The building housing the Jury Room was built in 1831 as an Inn/Tavern to accommodate visitors to the Courthouse (across the street), or business men coming to the Brewery District. There has been a continuously operating tavern since that time. Even during prohibition it operated as a speakeasy being attached to the rear building which was built in the 1860's (with a reported shady use for the pleasure of public officials).
The building was originally three stories until the turn of the twentieth century when a fire destroyed the third floor and extensively damaged the second floor. It is now two stories with a finished attic. The Jury Room boasts a tin ceiling that was installed after the fire and an original beer hall sign hangs from a beam inside with a replica outside. The top portion of the back bar was built in the 1860's and the lower part is from the 1920's. There is an article, written in the May 6, 1979 Columbus Dispatch, hanging on the wall. It shows the building in 1870 as a three story, housing the F.J. Gaiser Saloon and Boarding house. The kitchen was originally upstairs.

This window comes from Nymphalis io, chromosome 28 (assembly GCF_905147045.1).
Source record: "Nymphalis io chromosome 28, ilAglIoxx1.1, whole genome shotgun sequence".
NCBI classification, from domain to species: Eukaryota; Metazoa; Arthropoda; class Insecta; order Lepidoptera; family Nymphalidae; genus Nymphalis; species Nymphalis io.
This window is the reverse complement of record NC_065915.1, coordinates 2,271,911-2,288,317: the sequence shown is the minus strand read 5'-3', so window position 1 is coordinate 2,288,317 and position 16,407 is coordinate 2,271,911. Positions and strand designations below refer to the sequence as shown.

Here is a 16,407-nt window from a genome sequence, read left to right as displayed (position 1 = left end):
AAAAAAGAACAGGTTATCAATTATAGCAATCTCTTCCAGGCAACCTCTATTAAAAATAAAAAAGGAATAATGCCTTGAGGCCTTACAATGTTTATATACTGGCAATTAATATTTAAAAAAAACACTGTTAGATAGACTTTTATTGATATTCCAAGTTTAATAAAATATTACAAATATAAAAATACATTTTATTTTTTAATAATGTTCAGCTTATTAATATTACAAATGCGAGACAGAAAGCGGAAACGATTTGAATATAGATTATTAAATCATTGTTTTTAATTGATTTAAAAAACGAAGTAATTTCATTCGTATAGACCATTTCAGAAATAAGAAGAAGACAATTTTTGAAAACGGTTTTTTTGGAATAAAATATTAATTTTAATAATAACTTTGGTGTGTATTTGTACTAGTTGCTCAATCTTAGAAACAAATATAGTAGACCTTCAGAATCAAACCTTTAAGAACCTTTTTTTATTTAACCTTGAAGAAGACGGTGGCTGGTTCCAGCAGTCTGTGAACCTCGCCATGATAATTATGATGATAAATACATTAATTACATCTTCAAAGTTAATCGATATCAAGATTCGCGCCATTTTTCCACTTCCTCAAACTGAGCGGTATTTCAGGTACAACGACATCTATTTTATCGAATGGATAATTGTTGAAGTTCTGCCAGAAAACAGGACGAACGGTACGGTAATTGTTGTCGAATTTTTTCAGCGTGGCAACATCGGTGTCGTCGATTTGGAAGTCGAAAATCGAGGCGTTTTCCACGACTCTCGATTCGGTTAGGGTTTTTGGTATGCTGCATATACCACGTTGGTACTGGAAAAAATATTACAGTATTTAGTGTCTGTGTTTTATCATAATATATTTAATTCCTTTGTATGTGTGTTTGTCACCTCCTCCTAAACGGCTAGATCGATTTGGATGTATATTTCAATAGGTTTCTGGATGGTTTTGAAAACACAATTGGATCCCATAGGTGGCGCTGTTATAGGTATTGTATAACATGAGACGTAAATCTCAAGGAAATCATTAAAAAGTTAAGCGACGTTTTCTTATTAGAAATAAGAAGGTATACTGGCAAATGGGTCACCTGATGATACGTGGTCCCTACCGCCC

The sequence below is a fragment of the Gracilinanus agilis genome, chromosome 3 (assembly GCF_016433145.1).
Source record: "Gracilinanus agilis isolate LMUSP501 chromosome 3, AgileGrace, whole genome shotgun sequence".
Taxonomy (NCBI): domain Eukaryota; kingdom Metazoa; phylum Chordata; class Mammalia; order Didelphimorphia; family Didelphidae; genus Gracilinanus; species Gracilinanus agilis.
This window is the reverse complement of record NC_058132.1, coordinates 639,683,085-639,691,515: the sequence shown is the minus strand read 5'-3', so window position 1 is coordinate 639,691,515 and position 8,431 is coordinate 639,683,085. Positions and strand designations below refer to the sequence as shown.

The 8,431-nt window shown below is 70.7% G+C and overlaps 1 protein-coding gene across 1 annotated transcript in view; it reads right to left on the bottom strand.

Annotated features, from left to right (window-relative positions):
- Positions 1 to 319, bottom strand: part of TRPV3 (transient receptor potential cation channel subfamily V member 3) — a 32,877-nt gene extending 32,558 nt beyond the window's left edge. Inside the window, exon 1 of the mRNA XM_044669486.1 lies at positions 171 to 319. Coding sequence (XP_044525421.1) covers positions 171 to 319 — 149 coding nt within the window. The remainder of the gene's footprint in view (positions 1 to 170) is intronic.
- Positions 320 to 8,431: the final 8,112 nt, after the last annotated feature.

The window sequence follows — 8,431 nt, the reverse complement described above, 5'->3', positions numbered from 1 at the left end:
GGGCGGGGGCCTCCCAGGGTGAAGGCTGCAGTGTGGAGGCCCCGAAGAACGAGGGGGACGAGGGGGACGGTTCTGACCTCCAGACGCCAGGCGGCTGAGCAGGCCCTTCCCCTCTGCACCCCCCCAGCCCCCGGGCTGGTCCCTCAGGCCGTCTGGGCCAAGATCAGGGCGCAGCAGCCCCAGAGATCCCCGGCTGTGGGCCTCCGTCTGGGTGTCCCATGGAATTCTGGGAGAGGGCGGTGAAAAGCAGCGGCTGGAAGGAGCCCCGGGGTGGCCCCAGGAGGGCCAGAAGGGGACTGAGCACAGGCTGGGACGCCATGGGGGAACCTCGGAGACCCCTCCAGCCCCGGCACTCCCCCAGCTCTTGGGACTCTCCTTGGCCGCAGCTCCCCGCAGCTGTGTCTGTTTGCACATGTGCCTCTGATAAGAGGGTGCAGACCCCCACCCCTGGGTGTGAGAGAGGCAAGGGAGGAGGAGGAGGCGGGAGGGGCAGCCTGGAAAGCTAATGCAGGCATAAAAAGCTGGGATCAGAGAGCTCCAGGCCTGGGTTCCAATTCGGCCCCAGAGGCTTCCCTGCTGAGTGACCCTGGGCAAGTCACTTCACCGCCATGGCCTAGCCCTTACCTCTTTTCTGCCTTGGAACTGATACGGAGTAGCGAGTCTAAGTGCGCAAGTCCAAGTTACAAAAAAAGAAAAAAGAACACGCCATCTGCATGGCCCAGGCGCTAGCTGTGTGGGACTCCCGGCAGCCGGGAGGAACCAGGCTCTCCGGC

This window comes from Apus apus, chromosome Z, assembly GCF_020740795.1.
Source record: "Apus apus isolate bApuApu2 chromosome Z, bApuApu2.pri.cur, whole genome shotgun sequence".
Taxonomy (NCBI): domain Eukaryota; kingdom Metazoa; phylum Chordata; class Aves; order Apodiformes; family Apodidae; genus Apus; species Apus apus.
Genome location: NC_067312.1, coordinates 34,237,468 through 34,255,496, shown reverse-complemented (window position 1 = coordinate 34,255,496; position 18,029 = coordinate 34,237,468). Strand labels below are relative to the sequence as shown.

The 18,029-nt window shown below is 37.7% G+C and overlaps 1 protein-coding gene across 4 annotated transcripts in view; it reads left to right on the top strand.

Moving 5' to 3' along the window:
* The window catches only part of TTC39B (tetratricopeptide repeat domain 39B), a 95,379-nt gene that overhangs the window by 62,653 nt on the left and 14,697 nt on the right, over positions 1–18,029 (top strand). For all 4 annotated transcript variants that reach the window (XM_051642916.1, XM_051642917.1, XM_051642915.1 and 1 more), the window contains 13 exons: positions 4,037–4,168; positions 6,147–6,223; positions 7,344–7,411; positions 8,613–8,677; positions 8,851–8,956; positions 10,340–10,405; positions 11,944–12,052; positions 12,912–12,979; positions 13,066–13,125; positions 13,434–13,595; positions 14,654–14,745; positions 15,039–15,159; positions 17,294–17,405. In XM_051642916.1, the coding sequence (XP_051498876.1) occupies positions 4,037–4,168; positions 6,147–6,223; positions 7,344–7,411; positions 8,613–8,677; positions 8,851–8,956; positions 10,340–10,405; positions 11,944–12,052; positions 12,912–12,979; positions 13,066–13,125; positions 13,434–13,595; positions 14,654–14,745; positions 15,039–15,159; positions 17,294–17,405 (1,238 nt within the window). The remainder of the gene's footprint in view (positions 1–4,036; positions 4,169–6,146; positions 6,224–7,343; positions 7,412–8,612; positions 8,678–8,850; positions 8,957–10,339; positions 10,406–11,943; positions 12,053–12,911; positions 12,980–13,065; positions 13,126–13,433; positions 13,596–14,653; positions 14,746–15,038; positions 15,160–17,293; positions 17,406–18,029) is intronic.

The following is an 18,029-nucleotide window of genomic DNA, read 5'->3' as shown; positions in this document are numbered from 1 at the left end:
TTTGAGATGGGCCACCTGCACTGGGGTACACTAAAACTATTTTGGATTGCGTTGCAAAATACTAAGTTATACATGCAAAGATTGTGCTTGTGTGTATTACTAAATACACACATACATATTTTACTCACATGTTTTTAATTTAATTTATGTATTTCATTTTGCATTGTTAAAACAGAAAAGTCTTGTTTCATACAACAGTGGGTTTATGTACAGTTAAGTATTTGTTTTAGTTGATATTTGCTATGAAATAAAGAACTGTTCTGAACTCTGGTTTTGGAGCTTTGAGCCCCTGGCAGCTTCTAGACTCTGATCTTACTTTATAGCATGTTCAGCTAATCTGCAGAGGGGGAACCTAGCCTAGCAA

During the Civil War it housed Union Officers in charge of a nearby Confederate prison camp.
During Columbus Landmarks ghost tour photos were taken that confirm the Jury Room does have spirits residing here. They seem to be most prevalent whenever they are disturbed by crowds or remodeling construction.
Best Known For...
Cheese steaks - Best in town. Our burgers are our most popular item. Hungry Jury specialty drink.
Reviews and Awards
The "Other Paper" rated the Jury Room as "worth the trip". We are a neighborhood joint that happens to have the courthouse and downtown as the neighborhood. We are popular with downtown hotel guests